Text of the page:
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Parents, police monitoring kids' cell phones

  • Story Highlights
  • Colorado officer uses cell-phone monitoring software to catch sexual predators
  • Investigator has made at least 44 arrests with the help of the service
  • Software is increasingly popular with parents as more kids carry cell phones
  • Service provides parents with online record of kids' calls, texts and shared photos
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By Zach Pontz
CNN
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(CNN) -- One evening last winter, Mike Harris was watching his local TV news when he saw a segment that caught his attention: Parents were using software to monitor their kids' cell phones.

As more kids carry cell phones, some parents use software to monitor their calls and texts.

As more kids carry cell phones, some parents use software to monitor their calls and texts.

Harris, an investigator for the Child Sex Internet Investigations Unit in Jefferson County, Colorado, thought the service could be a new tool for combating sexual predators.

Equipping his phone with the software, Harris posed as an underage child on social-networking sites and began luring pedophiles. He immediately got results. Since then, Harris has made 83 arrests of alleged sexual predators -- 44 of them with the help of the monitoring program.

"It makes life easy for me as an investigator. It saves me hours of time, which obviously means I have more time to go out and catch offenders," he said. The software also documents text messages and other data that can be used in court, he said. "Now all I have to do is go into the account and pull everything out that was done between that sex offender and me."

Programs such as My Mobile Watchdog and Mobile Spy are becoming increasingly popular with parents as more school-age children are carrying cell phones.

Parents say the services help them protect their kids against predators and also reduce "sexting," the growing practice of using mobile phones to share sexually explicit text messages and pictures. In 2008, Jessica Logan, a Cincinnati, Ohio, teen, hanged herself after her nude photo, meant for her boyfriend, was sent to teenagers at several high schools, exposing her to ridicule and taunts.

The monitoring programs work like this: Once a child's phone is equipped with the software, the parent or law enforcement officer creates a list of contacts -- close relatives, trusted friends -- who are authorized to communicate with the minor's phone.

An online file, accessed by the parent, stores all activity related to the child's phone, including text messages and shared photos. Any unauthorized number that contacts the child's phone gets flagged, and the parent or guardian receives a real-time text message alerting them to the infraction.

Parents pay a monthly fee -- about $10 -- for the service, which only works on so-called "smart phones" with Web access. My Mobile Watchdog also will alert parents if their child has removed the software from their phone.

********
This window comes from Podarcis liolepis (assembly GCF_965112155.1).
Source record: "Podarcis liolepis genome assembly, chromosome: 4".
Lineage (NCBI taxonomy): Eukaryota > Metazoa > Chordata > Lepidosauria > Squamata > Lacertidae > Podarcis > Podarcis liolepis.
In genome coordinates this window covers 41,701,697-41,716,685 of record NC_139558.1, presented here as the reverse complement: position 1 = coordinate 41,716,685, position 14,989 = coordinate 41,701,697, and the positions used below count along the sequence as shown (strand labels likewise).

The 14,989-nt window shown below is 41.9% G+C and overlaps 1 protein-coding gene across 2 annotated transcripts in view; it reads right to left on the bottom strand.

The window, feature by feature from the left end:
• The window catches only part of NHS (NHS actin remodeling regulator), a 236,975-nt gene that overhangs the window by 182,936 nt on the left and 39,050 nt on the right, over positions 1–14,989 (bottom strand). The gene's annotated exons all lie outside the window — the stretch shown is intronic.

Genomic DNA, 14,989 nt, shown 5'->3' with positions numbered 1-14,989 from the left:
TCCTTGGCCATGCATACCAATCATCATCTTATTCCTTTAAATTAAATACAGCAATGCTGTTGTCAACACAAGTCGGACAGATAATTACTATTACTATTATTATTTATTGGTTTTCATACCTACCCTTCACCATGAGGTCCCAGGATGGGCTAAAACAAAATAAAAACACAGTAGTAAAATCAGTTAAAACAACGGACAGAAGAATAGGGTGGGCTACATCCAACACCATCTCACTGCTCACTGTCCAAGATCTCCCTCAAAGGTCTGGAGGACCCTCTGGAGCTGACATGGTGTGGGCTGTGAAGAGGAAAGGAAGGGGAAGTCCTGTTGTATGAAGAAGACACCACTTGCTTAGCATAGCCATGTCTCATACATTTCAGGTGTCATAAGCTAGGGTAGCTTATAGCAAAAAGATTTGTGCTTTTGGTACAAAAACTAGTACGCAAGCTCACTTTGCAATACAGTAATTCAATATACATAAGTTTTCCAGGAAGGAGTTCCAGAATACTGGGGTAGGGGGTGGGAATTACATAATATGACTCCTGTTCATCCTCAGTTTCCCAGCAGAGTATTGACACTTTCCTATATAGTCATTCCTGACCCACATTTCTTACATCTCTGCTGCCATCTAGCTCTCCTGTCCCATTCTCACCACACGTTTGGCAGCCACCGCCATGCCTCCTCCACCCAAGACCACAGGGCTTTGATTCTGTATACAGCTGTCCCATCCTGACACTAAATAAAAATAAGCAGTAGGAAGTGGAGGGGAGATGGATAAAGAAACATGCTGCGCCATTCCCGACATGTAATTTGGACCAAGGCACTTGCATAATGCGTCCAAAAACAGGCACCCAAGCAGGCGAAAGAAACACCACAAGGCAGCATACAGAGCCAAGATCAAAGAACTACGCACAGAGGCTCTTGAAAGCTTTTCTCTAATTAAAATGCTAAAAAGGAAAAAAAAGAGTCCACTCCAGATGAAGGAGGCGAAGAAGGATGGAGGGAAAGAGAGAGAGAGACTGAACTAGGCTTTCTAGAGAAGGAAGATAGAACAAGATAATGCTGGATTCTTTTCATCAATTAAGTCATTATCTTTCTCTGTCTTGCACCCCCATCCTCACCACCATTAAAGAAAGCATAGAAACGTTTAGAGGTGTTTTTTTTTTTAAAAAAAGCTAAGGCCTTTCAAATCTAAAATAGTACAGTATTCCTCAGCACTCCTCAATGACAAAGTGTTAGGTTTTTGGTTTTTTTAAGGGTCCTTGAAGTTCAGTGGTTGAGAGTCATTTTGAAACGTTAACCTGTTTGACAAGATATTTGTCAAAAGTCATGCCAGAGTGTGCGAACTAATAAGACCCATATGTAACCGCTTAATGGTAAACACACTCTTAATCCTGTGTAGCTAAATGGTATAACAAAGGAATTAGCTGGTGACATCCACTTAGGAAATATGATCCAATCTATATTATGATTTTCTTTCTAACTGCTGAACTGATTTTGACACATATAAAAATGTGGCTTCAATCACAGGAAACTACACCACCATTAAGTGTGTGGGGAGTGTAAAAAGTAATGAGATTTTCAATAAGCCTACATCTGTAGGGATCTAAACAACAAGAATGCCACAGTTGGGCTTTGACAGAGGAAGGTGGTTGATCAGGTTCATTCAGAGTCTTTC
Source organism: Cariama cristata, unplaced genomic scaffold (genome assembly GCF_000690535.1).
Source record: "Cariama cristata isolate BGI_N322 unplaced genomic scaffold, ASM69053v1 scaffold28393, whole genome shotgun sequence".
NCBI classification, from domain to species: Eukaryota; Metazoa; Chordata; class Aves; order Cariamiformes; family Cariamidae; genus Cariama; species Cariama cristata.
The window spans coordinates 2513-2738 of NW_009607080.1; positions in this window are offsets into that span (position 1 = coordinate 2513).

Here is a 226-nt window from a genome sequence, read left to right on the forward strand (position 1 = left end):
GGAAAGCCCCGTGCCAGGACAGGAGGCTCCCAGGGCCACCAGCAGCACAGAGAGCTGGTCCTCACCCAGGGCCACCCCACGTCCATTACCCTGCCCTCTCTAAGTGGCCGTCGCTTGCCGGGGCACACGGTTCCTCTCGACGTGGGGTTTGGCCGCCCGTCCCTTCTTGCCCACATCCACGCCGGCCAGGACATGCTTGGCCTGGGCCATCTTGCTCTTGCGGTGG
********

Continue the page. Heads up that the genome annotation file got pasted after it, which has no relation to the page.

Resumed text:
eAgency Mobile Solutions of Newport Beach, California, is the creator of My Mobile Watchdog. Bob Lotter, the company's CEO, said he never imagined the software would become a tool for authorities cracking down on online sexual predators.

"The threat is huge," Lotter said. "There are so many different ways out there for child predators [to find victims] -- through Google, Yahoo, MySpace, Facebook and a host of other sites."

A Lakewood, Colorado, woman said she outfitted her 12-year-old daughter's phone with monitoring software after the girl was sexually assaulted by a man she met on MocoSpace, a mobile chat network.

"I wasn't going to take away her cell phone, and I knew I had to do something," said the woman, whose first name is Wendy. CNN.com is not printing her last name in accordance with its policy of not identifying the victims of sexual assault.

Wendy said the service has given her more peace of mind and her daughter a greater awareness of the responsibilities of having a cell phone.

Other parents haven't been so transparent. James Green of Sulphur, Louisiana, equipped his daughter's cell phone with monitoring software but didn't tell her what it was. He told her the icon was a GPS system.

"I wasn't going to get my 15-year-old a cell phone and not know how she was using it," Green said. Over time, Green found the software wasn't just useful for tracking his daughter's behavior; it also helped him discover more about the nature of his child.

"It's good to know how she's treating people and how others are treating her," Green said. "I think it's a caring father that wants to know what's going on in her life ... wanting to know how she feels."

When Green's daughter discovered the software on her phone, she wasn't angry, he said. "She understood that I cared about her."

A Chandler, Arizona, mother found that monitoring her daughter's phone calls and texts gave her new insight into her daughter's life.

"We talk a lot more about what's going on in her life," said Trisha, who requested her last name not be published. "It's really opened up communication between the two of us."

Some privacy advocates might object to parents digitally eavesdropping on their kids without their children's consent. But an Asheville, North Carolina, mother, who fitted her son's phone with the software without his knowledge, disagrees.

"I monitor my employees at the workplace," said the woman, who owns a small business and asked that her name not be disclosed. "And this is my son. So to me it's not like I'm wiretapping him. Besides, privacy in my house is earned."

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